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Kasumigaura Marathon 2016

When \\\\\\\"blustery\\\\\\\" wasn\\\\\\\'t even the right word. Read the race report here!

31st Marathon and my 6th Consecutive GCAM. Race report here.

 

PJ Half Marathon

The untimely descent into the level of the unfit (umm, was there ever a timely descent?!) last month literally put paid to my plans of running a fast race. The PJ Half Marathon was supposed to have been sort of a time trial for the November Penang Bridge Marathon but with under 20K of weekly mileage to show, to harbour any hopes of a fantastic performance would be foolhardy and setting oneself up for disappointment.

If there was one, OK two, things that I got right was enough sleep and decent fueling. Dinner on Saturday was pasta, a serving that was just nice. Race morning, I kept pre-race food light with pre-soaked chia seed gel and another sachet of gel 15 minutes before the start. There were plenty of parking spots even at 5:20am, and I took my time to change into my running shoes. I decided on the Pure Connect just to see how they fare in a race of this distance. My gear was kept very lightweight and simple, no compression apparel would help the untrained :) , so why make things so complicated right? 3 gels in my SPIBelt, I joined the gathering crowd outside the stadium, and stayed off my feet. Chatted up so many friends while waiting for the erection of the starting banner. The SAAA and MPPJ officials never fail to amuse me on how last minute they do things.

Once in the waiting pen, I decided that I’ll maintain a 6-minute pace throughout, nothing too adventurous. The weather was warm as it didn’t rain the day before but I was optimistic that it would be cloudy at the very least. Quite suddenly and without any fanfare we were let off. The narrow street forced me to go easy and I stayed very relaxed. By the time I joined the Federal Highway, my Garmin beeped and I saw that my split was 6:01. According to plan! I was surprised that I had already got into a rhythm this early and my cadence was quite consistent. That turned out to be the only time I ran slower than a 6-minute pace. Frank pulled up and ran close by by zoomed off going up the Matsushita bridge. Soon after I lost Calvin there. I skipped the first water station but took a small cup at the second one.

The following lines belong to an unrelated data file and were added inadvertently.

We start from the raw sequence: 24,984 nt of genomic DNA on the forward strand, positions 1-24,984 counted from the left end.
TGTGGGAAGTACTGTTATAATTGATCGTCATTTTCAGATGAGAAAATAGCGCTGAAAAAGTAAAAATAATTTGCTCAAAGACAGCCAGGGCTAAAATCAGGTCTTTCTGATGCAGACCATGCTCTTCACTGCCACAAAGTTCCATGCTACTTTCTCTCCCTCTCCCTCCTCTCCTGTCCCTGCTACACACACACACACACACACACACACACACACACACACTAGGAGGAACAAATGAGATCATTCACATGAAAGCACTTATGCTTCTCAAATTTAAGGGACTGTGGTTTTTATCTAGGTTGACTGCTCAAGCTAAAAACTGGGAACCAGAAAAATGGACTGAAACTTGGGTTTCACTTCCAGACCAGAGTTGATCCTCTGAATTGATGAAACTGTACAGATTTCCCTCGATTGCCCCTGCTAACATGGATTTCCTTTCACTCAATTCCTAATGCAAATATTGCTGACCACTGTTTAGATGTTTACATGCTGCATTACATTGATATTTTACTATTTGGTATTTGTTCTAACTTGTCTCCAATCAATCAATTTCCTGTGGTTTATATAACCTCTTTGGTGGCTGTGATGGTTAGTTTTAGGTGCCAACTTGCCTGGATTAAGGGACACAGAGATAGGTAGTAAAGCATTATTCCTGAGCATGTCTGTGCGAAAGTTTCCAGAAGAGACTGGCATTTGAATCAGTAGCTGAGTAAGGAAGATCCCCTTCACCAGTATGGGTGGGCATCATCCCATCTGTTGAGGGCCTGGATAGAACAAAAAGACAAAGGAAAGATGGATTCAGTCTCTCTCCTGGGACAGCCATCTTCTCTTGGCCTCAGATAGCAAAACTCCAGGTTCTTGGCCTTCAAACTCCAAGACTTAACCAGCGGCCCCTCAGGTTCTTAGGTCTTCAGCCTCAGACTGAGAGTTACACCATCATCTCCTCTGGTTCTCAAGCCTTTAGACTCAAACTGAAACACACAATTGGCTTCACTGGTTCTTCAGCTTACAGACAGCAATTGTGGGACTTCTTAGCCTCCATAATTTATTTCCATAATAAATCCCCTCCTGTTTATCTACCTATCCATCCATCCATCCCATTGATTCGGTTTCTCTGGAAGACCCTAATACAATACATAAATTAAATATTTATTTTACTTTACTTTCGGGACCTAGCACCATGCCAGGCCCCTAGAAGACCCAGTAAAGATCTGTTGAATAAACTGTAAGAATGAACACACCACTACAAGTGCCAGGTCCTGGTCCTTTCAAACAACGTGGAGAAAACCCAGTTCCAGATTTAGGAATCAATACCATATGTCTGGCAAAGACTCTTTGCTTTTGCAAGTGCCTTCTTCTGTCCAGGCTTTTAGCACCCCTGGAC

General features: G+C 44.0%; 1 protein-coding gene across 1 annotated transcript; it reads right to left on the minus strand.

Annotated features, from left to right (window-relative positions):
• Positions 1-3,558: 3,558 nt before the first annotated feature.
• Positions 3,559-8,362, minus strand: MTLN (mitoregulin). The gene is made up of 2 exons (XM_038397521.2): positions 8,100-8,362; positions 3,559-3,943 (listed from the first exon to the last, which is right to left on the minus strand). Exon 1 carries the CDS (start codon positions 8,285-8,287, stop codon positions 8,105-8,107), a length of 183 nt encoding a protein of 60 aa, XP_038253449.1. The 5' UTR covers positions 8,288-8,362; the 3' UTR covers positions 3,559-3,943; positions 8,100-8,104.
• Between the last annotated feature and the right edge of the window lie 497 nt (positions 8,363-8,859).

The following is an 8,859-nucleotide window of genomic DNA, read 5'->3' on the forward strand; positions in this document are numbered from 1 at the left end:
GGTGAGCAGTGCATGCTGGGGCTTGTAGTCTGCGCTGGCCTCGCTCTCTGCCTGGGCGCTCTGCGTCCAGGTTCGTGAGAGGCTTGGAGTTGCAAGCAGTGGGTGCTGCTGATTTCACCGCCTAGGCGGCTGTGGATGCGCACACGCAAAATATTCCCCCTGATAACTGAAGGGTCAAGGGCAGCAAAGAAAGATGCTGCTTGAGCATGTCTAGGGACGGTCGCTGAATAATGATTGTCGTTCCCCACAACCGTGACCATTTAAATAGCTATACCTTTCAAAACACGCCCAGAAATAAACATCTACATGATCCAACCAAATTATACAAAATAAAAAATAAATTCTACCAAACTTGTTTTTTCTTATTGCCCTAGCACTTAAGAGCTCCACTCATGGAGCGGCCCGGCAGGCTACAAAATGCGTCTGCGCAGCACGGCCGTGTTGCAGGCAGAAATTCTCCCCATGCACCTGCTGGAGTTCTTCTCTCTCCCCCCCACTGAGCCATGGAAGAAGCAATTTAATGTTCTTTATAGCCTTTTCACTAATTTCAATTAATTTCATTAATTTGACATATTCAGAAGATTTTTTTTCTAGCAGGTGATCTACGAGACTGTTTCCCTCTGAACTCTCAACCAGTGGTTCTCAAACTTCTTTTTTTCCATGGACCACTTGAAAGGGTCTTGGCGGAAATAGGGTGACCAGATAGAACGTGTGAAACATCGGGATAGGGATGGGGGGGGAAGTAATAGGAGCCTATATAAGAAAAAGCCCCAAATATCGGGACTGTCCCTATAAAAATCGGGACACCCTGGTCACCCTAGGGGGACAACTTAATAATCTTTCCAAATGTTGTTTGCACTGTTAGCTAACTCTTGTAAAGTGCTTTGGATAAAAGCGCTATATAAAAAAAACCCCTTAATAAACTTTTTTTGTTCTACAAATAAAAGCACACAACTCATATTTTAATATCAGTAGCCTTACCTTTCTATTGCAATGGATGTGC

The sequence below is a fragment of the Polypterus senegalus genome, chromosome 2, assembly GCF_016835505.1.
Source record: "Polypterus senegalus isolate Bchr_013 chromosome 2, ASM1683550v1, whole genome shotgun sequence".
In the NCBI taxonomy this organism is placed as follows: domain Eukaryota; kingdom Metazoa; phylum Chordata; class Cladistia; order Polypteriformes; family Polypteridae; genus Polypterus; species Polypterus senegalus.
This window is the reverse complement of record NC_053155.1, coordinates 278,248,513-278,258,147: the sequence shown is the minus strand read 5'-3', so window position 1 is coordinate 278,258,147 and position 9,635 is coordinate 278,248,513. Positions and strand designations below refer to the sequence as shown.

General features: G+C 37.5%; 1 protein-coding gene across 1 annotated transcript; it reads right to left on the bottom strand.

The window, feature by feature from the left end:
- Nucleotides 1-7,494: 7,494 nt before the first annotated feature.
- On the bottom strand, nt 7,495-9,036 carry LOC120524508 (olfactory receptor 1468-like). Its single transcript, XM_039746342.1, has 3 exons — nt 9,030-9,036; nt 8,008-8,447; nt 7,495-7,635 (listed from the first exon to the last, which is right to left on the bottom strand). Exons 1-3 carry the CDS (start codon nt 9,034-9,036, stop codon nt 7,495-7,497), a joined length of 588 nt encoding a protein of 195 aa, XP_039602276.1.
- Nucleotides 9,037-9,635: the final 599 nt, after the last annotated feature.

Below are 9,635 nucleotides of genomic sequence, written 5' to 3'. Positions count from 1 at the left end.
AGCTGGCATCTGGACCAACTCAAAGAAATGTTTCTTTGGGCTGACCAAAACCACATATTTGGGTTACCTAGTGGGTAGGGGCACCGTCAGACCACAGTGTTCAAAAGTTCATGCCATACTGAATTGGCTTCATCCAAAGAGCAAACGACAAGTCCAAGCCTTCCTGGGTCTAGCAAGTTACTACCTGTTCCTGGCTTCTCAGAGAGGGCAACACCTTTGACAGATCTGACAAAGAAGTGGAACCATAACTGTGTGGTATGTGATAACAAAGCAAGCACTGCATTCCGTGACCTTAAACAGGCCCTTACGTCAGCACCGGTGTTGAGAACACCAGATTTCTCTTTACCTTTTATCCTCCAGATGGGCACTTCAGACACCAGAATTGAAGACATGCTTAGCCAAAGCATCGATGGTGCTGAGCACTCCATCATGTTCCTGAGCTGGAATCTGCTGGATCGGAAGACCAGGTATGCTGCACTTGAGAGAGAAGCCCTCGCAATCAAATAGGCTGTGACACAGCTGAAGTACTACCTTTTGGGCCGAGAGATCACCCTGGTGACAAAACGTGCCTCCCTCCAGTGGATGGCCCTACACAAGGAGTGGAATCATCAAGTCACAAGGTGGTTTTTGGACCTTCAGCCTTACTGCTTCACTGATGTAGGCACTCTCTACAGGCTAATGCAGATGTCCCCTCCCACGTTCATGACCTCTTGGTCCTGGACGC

Photo credit: Siew Chee Meng of Malaysian Runners Network.

Photo credit: Siew Chee Meng of Malaysian Runners Network.

I was trading leads with Alex the Extra Miler all the way until the turnoff back to Jalan Lapangan Terbang Subang (a 5:09 8K which shocked me and I slowed down to a 5:19 9K to avoid burning out) where we ran together for about 3K. The stench from a decomposing roadkill merely made me pick up the pace. Frank had dropped back due to blister issues and approaching another climb, Alex went ahead. I then ran the rest of the race alone. Running alone gave me the opportunity to exercise my mental resolve and there was plenty of challenges in that regard – from the traffic (a car would swerve very close to me later, I suspected on purpose), the brutal heat and direct sun into the eyes the last 7K. I admonished myself that racing is about being one with discomfort. I told myself that if I wasn’t prepared to stick around and fight it out, I might as well just go on a training run. It was then that I realized that despite the conditions and lack of mileage, I wasn’t really “on the brink”. Sure I was running hard but my breathing and heart rate was still manageable and under control. And once I accepted the realities of racing, I no longer think about the firm/hard ride of the Pure Connects, the heat, the sun and just got down to racing. I was confident that my “a gel every 8K” and “drink according to thirst” (and despite the heat, I wasn’t that thirsty) plans would take me to the finish in relatively good shape.